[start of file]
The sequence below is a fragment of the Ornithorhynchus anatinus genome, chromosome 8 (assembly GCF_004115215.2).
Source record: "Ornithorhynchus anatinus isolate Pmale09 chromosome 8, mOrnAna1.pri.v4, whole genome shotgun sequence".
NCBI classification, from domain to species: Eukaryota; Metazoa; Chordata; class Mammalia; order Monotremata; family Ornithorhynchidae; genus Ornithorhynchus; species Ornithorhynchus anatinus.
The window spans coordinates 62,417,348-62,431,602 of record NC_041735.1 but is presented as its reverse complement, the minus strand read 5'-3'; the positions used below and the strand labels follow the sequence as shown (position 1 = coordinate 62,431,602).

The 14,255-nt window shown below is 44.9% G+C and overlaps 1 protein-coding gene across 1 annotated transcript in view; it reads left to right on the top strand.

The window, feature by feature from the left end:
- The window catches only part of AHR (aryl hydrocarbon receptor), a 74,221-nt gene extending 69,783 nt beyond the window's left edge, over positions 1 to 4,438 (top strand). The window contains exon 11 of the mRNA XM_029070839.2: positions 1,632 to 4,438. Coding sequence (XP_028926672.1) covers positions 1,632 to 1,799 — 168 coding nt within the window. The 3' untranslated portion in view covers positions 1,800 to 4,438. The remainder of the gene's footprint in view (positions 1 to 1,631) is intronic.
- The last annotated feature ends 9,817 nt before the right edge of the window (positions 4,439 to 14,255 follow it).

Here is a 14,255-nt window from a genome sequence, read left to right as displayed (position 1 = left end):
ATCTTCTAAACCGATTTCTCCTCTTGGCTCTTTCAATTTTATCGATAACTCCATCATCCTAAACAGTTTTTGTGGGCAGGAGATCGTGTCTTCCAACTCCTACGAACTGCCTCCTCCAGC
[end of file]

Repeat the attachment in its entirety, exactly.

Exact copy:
The sequence below is a fragment of the Ornithorhynchus anatinus genome, chromosome 8 (assembly GCF_004115215.2).
Source record: "Ornithorhynchus anatinus isolate Pmale09 chromosome 8, mOrnAna1.pri.v4, whole genome shotgun sequence".
NCBI classification, from domain to species: Eukaryota; Metazoa; Chordata; class Mammalia; order Monotremata; family Ornithorhynchidae; genus Ornithorhynchus; species Ornithorhynchus anatinus.
The window spans coordinates 62,417,348-62,431,602 of record NC_041735.1 but is presented as its reverse complement, the minus strand read 5'-3'; the positions used below and the strand labels follow the sequence as shown (position 1 = coordinate 62,431,602).

The 14,255-nt window shown below is 44.9% G+C and overlaps 1 protein-coding gene across 1 annotated transcript in view; it reads left to right on the top strand.

The window, feature by feature from the left end:
- The window catches only part of AHR (aryl hydrocarbon receptor), a 74,221-nt gene extending 69,783 nt beyond the window's left edge, over positions 1 to 4,438 (top strand). The window contains exon 11 of the mRNA XM_029070839.2: positions 1,632 to 4,438. Coding sequence (XP_028926672.1) covers positions 1,632 to 1,799 — 168 coding nt within the window. The 3' untranslated portion in view covers positions 1,800 to 4,438. The remainder of the gene's footprint in view (positions 1 to 1,631) is intronic.
- The last annotated feature ends 9,817 nt before the right edge of the window (positions 4,439 to 14,255 follow it).

Here is a 14,255-nt window from a genome sequence, read left to right as displayed (position 1 = left end):
ATCTTCTAAACCGATTTCTCCTCTTGGCTCTTTCAATTTTATCGATAACTCCATCATCCTAAACAGTTTTTGTGGGCAGGAGATCGTGTCTTCCAACTCCTACGAACTGCCTCCTCCAGC